Hostile Work Environment Claim Against NYPD Dismissed; Anti-Albanian Comments Were “Sporadic”

In Vucinaj v. New York City Police Department et al, 2020 WL 4677597 (SDNY Aug. 12, 2020), the court, inter alia, dismissed plaintiff’s hostile work environment claim.

From the decision:

It is clear, based on Plaintiff’s testimony, that he subjectively perceived the environment at the NYPD to be hostile during his tenure. But the acts and statements Plaintiff describes, including comments related to his Albanian national identity, are insufficiently severe or pervasive to constitute an objectively hostile work environment, because they occurred only sporadically over a seven-year period, and, after review in 2015, an EEO investigator informed Plaintiff that the “offensive material was removed from the [W]ebsite,” which Plaintiff confirmed during his deposition. See Alvarado v. Mount Pleasant Cottage Sch. Dist., 404 F. Supp. 3d 763, 782 (S.D.N.Y. 2019) (concluding the same where plaintiff alleged four incidents where defendant used slurs and intimidating language related to plaintiff’s race and national origin, noting that the remarks were “offensive” and “seemingly and understandably engendered offensive feelings,” but “d[id] not meet the requisite standard for a Title VII claim”); Morrison v. United Parcel Serv., Inc., No. 17 Civ. 2885, 2019 WL 109401, at *3 (S.D.N.Y. Jan. 4, 2019) (“One or two isolated uses of racially insensitive language are rarely sufficient, but rather, the plaintiff must demonstrate a ‘steady barrage of opprobrious racial comments.’ ” (quoting Tolbert, 790 F.3d at 439)); see also Meritor Sav. Bank, FSB v. Vinson, 477 U.S. 57, 67 (1986) (“[M]ere utterance of an ethnic or racial epithet which engenders offensive feelings in an employee would not affect the conditions of employment to sufficiently significant degree to violate Title VII.” (internal quotation mark omitted)). Because the analysis is the same, summary judgment is granted to Defendants on the hostile work environment claims asserted under both Title VII and the NYSHRL.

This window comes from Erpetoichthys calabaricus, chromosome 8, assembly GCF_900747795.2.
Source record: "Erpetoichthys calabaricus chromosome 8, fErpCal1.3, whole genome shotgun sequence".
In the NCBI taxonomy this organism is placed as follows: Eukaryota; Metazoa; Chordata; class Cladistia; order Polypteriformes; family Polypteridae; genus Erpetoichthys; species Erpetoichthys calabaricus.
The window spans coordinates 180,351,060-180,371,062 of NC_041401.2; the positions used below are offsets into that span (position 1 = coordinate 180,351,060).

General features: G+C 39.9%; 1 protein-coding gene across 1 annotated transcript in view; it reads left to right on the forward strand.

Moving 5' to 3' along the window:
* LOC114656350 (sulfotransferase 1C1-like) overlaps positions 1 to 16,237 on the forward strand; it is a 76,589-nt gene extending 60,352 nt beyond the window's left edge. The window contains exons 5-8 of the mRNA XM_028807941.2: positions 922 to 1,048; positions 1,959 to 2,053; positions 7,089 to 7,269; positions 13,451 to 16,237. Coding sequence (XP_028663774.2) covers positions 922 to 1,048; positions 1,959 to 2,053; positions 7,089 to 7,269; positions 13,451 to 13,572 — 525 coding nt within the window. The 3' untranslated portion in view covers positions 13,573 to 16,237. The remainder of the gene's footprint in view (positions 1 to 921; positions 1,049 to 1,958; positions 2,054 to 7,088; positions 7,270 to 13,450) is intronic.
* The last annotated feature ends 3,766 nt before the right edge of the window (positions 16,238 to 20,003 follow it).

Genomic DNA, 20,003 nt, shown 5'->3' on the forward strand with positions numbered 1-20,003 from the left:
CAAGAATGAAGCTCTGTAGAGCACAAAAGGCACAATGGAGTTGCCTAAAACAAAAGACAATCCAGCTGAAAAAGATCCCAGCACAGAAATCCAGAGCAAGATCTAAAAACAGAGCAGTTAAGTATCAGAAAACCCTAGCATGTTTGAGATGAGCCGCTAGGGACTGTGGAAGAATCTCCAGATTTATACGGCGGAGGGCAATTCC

The court also dismissed plaintiff’s claim asserted under the New York City Human Rights Law, noting the absence of evidence that the City “acquiesced” in any of the alleged discriminatory comments so as to come under N.Y.C. Admin. Code § 8-107(13)(b).

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